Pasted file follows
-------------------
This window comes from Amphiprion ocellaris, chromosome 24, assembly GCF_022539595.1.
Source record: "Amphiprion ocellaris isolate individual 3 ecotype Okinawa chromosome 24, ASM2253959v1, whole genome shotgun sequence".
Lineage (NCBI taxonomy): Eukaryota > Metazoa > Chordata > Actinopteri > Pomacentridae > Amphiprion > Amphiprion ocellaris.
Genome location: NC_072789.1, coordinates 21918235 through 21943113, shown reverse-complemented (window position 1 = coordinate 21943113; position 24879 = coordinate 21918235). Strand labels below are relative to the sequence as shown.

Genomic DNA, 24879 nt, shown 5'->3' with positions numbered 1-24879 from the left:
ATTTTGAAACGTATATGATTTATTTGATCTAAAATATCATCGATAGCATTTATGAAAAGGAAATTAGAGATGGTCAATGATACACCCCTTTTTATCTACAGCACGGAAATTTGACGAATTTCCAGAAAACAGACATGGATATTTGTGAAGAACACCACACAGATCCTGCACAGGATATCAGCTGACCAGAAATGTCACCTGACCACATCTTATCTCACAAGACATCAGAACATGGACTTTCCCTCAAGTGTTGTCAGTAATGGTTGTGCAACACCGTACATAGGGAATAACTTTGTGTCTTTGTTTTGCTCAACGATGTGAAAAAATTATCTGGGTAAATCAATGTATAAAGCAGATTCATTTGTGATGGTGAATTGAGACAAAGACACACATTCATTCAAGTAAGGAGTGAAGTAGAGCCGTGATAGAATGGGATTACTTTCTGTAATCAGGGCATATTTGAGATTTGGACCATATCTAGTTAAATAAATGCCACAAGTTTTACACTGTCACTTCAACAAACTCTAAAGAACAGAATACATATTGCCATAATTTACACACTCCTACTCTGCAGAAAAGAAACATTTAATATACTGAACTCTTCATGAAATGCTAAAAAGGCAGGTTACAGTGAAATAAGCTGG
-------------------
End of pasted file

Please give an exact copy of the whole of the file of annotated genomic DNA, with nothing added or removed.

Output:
This window comes from Amphiprion ocellaris, chromosome 24, assembly GCF_022539595.1.
Source record: "Amphiprion ocellaris isolate individual 3 ecotype Okinawa chromosome 24, ASM2253959v1, whole genome shotgun sequence".
Lineage (NCBI taxonomy): Eukaryota > Metazoa > Chordata > Actinopteri > Pomacentridae > Amphiprion > Amphiprion ocellaris.
Genome location: NC_072789.1, coordinates 21918235 through 21943113, shown reverse-complemented (window position 1 = coordinate 21943113; position 24879 = coordinate 21918235). Strand labels below are relative to the sequence as shown.

Genomic DNA, 24879 nt, shown 5'->3' with positions numbered 1-24879 from the left:
ATTTTGAAACGTATATGATTTATTTGATCTAAAATATCATCGATAGCATTTATGAAAAGGAAATTAGAGATGGTCAATGATACACCCCTTTTTATCTACAGCACGGAAATTTGACGAATTTCCAGAAAACAGACATGGATATTTGTGAAGAACACCACACAGATCCTGCACAGGATATCAGCTGACCAGAAATGTCACCTGACCACATCTTATCTCACAAGACATCAGAACATGGACTTTCCCTCAAGTGTTGTCAGTAATGGTTGTGCAACACCGTACATAGGGAATAACTTTGTGTCTTTGTTTTGCTCAACGATGTGAAAAAATTATCTGGGTAAATCAATGTATAAAGCAGATTCATTTGTGATGGTGAATTGAGACAAAGACACACATTCATTCAAGTAAGGAGTGAAGTAGAGCCGTGATAGAATGGGATTACTTTCTGTAATCAGGGCATATTTGAGATTTGGACCATATCTAGTTAAATAAATGCCACAAGTTTTACACTGTCACTTCAACAAACTCTAAAGAACAGAATACATATTGCCATAATTTACACACTCCTACTCTGCAGAAAAGAAACATTTAATATACTGAACTCTTCATGAAATGCTAAAAAGGCAGGTTACAGTGAAATAAGCTGG